In a recent decision authored by the Pennsylvania Superior Court, Shiflett v. Lehigh Valley Health Network, Inc., 2017 Pa. Super. 354 (2017), the Court reaffirmed the importance of making preliminary objections consistent with Connor v. Allegheny General Hospital, 501 Pa. 306 (1983) in the context of the statute of limitations in medical malpractice cases.
In Shiflett, the plaintiff, in her various amended complaints alleged that she suffered a fall after undergoing left knee surgery at Lehigh Valley. Her first complaint included essentially a claim for fall and related injuries, and several general allegations of negligence. Lehigh Valley filed preliminary objections in line with Connor (i.e. objections to the vagueness and lack of specificity of the negligence allegations). In response, the plaintiff filed a first amended complaint which provided further specificity and also included a claim for corporate negligence (which was brought within the applicable statute of limitations). Lehigh Valley again filed Connor objections, to which the plaintiff responded by arguing that the allegations were specific enough to meet the pleading standards. The Court overruled these preliminary objections.
At no point in the complaint, first amended complaint, or the plaintiff's response to Lehigh's preliminary objections, did the plaintiff make specific reference to any events that occurred in Lehigh's Transitional Skills Unit (TSU). The case proceeded to discovery, and nearly three years after the events that gave rise to the cause of action, the plaintiff sought leave of court to amend her first amended complaint to add claims for conduct that occurred in the TSU. Lehigh opposed the motion, contending that the amendment added a new cause of action outside of the statute of limitations. The Trial Court, however, disagreed and granted the motion to amend. The plaintiff later secured a verdict against Lehigh Valley at trial.
On appeal, the Superior Court concluded that the second amended complaint pleaded a new cause of action for vicarious liability against Lehigh Valley for the negligent actions of a nurse that did not appear in the plaintiff's first amended complaint, and which was therefore barred by the applicable statute of limitations. In so holding, the Court vacated the judgment and the verdict against Lehigh Valley for the claim at issue.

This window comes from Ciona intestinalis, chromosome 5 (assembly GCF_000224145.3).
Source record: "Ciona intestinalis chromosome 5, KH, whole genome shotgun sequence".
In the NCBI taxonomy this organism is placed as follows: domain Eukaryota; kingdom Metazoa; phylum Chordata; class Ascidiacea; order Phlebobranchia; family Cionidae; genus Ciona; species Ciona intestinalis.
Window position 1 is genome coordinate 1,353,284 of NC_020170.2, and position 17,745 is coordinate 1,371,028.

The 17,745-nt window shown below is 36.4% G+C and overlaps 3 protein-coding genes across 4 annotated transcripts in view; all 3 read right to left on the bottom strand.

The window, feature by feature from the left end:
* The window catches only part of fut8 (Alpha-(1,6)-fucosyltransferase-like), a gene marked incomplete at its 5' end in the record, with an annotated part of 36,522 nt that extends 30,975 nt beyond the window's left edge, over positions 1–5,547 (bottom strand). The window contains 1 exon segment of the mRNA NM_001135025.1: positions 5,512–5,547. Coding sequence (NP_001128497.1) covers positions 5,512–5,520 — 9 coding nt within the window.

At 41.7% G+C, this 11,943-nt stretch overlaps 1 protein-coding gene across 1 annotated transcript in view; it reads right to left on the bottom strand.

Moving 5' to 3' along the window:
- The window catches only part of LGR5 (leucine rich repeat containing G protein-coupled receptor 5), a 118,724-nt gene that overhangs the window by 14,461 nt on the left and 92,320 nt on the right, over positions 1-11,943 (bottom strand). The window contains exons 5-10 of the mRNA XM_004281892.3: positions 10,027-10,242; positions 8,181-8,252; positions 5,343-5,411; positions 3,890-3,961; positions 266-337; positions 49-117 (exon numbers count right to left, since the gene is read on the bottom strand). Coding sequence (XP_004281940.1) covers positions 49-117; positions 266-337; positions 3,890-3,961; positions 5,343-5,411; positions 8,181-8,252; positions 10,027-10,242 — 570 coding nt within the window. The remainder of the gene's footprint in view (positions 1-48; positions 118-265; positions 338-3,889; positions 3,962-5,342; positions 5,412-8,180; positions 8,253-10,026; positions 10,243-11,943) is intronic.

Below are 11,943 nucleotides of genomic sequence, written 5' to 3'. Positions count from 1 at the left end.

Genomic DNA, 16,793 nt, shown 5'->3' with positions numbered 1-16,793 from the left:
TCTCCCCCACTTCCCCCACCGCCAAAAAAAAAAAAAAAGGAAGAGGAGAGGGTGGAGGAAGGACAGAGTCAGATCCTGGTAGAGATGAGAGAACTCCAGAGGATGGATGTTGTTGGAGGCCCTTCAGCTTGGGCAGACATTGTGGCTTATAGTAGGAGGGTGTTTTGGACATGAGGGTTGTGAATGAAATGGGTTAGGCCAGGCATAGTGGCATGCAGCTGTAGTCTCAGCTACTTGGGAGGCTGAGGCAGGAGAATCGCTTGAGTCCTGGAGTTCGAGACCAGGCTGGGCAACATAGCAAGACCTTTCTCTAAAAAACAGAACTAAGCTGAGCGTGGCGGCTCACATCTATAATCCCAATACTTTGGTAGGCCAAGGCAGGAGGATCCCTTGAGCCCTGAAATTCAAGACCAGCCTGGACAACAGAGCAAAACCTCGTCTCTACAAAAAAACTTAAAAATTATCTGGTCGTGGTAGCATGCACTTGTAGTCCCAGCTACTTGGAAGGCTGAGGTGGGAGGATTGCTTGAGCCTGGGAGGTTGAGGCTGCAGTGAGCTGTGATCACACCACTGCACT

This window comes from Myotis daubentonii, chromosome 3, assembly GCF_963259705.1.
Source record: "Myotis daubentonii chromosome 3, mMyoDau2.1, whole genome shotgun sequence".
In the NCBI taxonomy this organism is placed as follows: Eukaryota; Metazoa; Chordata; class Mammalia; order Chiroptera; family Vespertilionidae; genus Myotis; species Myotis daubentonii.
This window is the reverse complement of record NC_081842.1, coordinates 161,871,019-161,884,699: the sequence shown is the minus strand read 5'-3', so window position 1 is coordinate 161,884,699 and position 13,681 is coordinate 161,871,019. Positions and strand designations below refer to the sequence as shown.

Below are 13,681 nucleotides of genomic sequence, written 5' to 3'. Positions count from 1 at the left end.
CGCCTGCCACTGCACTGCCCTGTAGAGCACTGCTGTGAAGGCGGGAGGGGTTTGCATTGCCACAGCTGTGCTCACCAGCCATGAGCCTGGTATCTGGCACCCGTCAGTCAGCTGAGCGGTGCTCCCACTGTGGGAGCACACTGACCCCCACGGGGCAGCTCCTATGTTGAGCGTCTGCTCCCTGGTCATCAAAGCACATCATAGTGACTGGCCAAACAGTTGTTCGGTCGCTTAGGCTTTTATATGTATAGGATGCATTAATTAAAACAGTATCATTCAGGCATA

The crux of the Superior Court's holding related back to the Connor objections and whether the general allegations pleaded by the plaintiff were sufficient to put Lehigh Valley on notice of the nature of claim. The plaintiff argued that the second amended complaint was merely an amplification of the general negligence averments. The Superior Court, after analyzing the specific averments and amendments, disagreed and held that because Lehigh had raised Connor objections to the general averments of negligence, the plaintiff was barred from the amendment she sought with her second amended complaint. Had Lehigh not raised the Connor objections, the amendment would have stood.
Comment: While Connor objections have generally fallen out of favor due to the cost of presenting preliminary objections rather than simply filing an answer and new matter, the Shiflett holding has reinvigorated the practice of raising such objections. As most complaints contain some form of "catch-all" negligence allegation, defense counsel must be extremely vigilant in asserting Connor objections to those allegations, in order to prevent later "amplification" of the general averments through amendments, which have the potential to subject clients to theories of negligence not originally pleaded after the statute of limitations has passed.
Jennifer R. Williams